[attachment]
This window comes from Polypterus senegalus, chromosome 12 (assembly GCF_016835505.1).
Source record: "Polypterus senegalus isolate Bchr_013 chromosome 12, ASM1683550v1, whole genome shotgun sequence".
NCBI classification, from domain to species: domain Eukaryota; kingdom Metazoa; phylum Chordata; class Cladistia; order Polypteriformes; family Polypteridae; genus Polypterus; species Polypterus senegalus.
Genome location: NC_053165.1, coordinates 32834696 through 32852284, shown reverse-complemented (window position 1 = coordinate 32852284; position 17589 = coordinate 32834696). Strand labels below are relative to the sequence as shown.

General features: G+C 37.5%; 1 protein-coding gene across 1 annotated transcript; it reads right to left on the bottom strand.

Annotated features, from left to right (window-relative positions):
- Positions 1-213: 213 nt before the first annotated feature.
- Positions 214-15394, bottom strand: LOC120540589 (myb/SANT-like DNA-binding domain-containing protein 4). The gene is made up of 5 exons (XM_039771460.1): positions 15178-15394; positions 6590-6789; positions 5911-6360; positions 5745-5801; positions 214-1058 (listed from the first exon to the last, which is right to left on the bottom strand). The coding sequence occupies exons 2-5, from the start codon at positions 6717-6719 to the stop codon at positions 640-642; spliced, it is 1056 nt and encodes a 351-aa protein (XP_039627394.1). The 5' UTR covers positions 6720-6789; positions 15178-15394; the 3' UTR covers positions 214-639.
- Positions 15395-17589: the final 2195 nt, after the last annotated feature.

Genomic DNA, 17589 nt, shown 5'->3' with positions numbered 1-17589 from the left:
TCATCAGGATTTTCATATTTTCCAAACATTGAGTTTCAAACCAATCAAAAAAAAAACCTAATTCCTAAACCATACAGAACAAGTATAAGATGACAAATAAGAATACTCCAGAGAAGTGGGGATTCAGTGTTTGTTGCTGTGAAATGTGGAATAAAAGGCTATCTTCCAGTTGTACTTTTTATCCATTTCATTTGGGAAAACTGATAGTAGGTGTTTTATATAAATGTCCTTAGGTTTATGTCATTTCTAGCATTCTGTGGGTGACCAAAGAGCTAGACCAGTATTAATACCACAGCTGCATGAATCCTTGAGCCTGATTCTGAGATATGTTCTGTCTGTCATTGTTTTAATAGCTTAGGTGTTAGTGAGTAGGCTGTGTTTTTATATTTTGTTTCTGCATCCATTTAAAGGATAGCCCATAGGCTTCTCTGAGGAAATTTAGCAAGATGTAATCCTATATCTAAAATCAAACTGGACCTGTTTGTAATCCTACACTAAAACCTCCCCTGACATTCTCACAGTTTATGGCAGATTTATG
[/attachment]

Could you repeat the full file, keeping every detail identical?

This window comes from Polypterus senegalus, chromosome 12 (assembly GCF_016835505.1).
Source record: "Polypterus senegalus isolate Bchr_013 chromosome 12, ASM1683550v1, whole genome shotgun sequence".
NCBI classification, from domain to species: domain Eukaryota; kingdom Metazoa; phylum Chordata; class Cladistia; order Polypteriformes; family Polypteridae; genus Polypterus; species Polypterus senegalus.
Genome location: NC_053165.1, coordinates 32834696 through 32852284, shown reverse-complemented (window position 1 = coordinate 32852284; position 17589 = coordinate 32834696). Strand labels below are relative to the sequence as shown.

General features: G+C 37.5%; 1 protein-coding gene across 1 annotated transcript; it reads right to left on the bottom strand.

Annotated features, from left to right (window-relative positions):
- Positions 1-213: 213 nt before the first annotated feature.
- Positions 214-15394, bottom strand: LOC120540589 (myb/SANT-like DNA-binding domain-containing protein 4). The gene is made up of 5 exons (XM_039771460.1): positions 15178-15394; positions 6590-6789; positions 5911-6360; positions 5745-5801; positions 214-1058 (listed from the first exon to the last, which is right to left on the bottom strand). The coding sequence occupies exons 2-5, from the start codon at positions 6717-6719 to the stop codon at positions 640-642; spliced, it is 1056 nt and encodes a 351-aa protein (XP_039627394.1). The 5' UTR covers positions 6720-6789; positions 15178-15394; the 3' UTR covers positions 214-639.
- Positions 15395-17589: the final 2195 nt, after the last annotated feature.

Genomic DNA, 17589 nt, shown 5'->3' with positions numbered 1-17589 from the left:
TCATCAGGATTTTCATATTTTCCAAACATTGAGTTTCAAACCAATCAAAAAAAAAACCTAATTCCTAAACCATACAGAACAAGTATAAGATGACAAATAAGAATACTCCAGAGAAGTGGGGATTCAGTGTTTGTTGCTGTGAAATGTGGAATAAAAGGCTATCTTCCAGTTGTACTTTTTATCCATTTCATTTGGGAAAACTGATAGTAGGTGTTTTATATAAATGTCCTTAGGTTTATGTCATTTCTAGCATTCTGTGGGTGACCAAAGAGCTAGACCAGTATTAATACCACAGCTGCATGAATCCTTGAGCCTGATTCTGAGATATGTTCTGTCTGTCATTGTTTTAATAGCTTAGGTGTTAGTGAGTAGGCTGTGTTTTTATATTTTGTTTCTGCATCCATTTAAAGGATAGCCCATAGGCTTCTCTGAGGAAATTTAGCAAGATGTAATCCTATATCTAAAATCAAACTGGACCTGTTTGTAATCCTACACTAAAACCTCCCCTGACATTCTCACAGTTTATGGCAGATTTATG